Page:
Core Competencies

  • Synthesize learning to conceptualize or create new ideas, technologies, or structures that relate to AI. Reaching this level of literacy could include the following:
    • Conceive of novel uses for AI
    • Build software that leverages AI technology
    • Propose theories about AI

Reflection Questions

  • What is uniquely human about your ideas, technologies, or structures? How might they differ from what an AI could create?
  • What specific AI features lend unique affordances to ideas, technologies, or structures?
Figure 5. Using AI Tools to Develop Software
Title slide from a presentation that reads, 'Building Software with AI: An Introduction to LLM APIs.'
Image from a workshop taught by Marko Krkeljas that engaged participants in leveraging AI to build software. Used with permission.

Conclusion and Next Steps

While this AI literacy framework is not exhaustive, it provides a conceptual foundation for AI education and programming efforts, particularly in higher education institutional contexts. The intention is to maintain neutrality with AI use, recognizing that technology literacy can lead to the decision not to use it. The impact of AI on higher education will likely be significant, impacting admissions, research, and curricula. Education and foundational literacy are the first steps for a community to engage productively with this rapidly changing technology.

There are many possible next steps Barnard College might take related to generative AI, but specific to the AI literacy framework, the IMATS and CEP teams may explore "moving up" the literacy pyramid in programming, resources, and events as awareness and basic literacy grow. Currently, the majority of our offerings are at levels one and two, but we hope to shift our programming focus to levels two and three. A recent survey revealed that a significant number of faculty and students still have never used generative AI and have negative perceptions of these tools, so our teams are also exploring ways to better facilitate practical and critical engagement.

Another goal of the AI literacy initiative is to underline the human aspect of these technologies. While using generative AI can almost feel like alchemy—spinning gold from plain text via black box technology—it is very much built upon human knowledge, which has its own biases and inequities. Using a critical lens when engaging with generative AI may help users identify existing biases and prevent users from exacerbating them.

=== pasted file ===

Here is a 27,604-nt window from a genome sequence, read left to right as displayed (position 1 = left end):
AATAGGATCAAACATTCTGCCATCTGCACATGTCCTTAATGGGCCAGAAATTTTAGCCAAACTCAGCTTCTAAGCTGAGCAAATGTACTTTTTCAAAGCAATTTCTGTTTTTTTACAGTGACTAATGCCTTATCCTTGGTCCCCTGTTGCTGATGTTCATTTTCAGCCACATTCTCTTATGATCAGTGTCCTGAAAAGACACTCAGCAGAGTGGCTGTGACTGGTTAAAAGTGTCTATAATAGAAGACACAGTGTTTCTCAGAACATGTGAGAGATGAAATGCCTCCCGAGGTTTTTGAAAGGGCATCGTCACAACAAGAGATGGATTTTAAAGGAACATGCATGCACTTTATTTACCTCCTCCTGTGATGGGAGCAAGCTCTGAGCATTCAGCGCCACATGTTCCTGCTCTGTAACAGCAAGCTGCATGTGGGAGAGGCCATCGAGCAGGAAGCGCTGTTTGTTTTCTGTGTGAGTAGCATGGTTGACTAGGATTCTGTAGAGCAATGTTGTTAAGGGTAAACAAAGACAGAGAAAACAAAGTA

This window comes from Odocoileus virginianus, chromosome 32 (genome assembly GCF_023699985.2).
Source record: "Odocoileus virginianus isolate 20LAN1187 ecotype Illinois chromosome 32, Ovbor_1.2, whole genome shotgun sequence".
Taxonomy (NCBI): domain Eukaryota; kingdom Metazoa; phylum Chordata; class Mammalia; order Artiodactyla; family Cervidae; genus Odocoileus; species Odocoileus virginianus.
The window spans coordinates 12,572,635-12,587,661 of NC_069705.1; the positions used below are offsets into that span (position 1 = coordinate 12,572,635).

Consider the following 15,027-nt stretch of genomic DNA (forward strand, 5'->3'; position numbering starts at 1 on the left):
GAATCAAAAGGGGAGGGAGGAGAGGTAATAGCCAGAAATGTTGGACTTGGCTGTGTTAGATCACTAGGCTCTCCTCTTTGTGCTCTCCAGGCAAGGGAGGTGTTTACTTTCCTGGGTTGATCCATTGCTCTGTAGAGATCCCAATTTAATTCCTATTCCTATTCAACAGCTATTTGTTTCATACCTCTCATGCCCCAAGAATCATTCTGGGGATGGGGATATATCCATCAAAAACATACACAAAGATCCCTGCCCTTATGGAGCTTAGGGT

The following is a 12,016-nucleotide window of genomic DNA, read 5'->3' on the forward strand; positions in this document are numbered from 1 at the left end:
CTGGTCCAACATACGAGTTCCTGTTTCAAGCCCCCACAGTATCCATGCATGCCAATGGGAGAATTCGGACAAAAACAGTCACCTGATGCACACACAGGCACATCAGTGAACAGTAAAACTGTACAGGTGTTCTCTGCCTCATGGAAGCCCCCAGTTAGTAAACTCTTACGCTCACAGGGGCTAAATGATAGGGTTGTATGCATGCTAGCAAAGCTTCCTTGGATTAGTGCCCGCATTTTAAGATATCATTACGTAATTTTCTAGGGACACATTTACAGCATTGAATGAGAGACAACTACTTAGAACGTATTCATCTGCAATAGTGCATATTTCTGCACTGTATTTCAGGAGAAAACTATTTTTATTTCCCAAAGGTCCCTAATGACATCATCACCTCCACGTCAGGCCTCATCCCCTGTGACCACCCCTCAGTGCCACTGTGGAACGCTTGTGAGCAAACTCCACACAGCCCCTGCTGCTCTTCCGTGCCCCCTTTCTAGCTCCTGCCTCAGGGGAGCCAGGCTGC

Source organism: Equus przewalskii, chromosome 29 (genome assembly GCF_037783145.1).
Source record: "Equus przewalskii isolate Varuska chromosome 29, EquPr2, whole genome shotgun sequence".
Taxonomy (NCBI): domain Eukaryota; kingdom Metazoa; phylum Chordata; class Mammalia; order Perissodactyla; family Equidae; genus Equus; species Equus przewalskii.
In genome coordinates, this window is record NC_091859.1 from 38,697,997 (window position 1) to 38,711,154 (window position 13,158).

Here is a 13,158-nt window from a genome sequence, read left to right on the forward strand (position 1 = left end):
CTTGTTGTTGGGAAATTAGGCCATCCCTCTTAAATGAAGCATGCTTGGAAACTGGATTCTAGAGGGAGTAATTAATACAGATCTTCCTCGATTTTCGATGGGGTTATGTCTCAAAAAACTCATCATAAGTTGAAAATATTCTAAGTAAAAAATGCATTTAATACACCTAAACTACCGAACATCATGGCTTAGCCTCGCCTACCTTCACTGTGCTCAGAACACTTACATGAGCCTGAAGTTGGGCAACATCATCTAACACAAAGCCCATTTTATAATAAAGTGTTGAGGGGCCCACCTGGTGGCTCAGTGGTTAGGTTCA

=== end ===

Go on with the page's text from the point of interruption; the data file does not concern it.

1. Weixin Liang, Mert Yuksekgonul, Yining Mao, Eric Wu, and James Zou, "GPT Detectors Are Biased Against Non-native English Writers," Patterns 4, no. 7 (July 2023): 100779. Jump back to footnote 1 in the text.
  2. Davy Tsz Kit Ng, Jac Ka Lok Leung, Samuel Kai Wah Chu, and Maggie Shen Qiao, "Conceptualizing AI Literacy: An Exploratory Review," Computers and Education: Artificial Intelligence 2 (2021); Benjamin S. Bloom, Max D. Engelhart, Edward J. Furst, Walker H. Hill, and David R. Krathwohl, Taxonomy of Educational Objectives: The Classification of Educational Goals, Handbook I: Cognitive Domain (New York: David McKay, 1956). Jump back to footnote 2 in the text.

Melanie Hibbert is Director of Instructional Media and Academic Technology Services and the Sloate Media Center at Barnard College, Columbia University.

Elana Altman is Senior Associate Director for UX and Academic Technologies at Barnard College, Columbia University.

Tristan Shippen is Senior Academic Technology Specialist, Barnard Library and Academic Information Services at Barnard College, Columbia University.

Melissa Wright is Executive Director, Center for Engaged Pedagogy, at Barnard College, Columbia University.

© 2024 Melanie Hibbert, Elana Altman, Tristan Shippen, and Melissa Wright. The content of this work is licensed under a Creative Commons BY-NC 4.0 International License.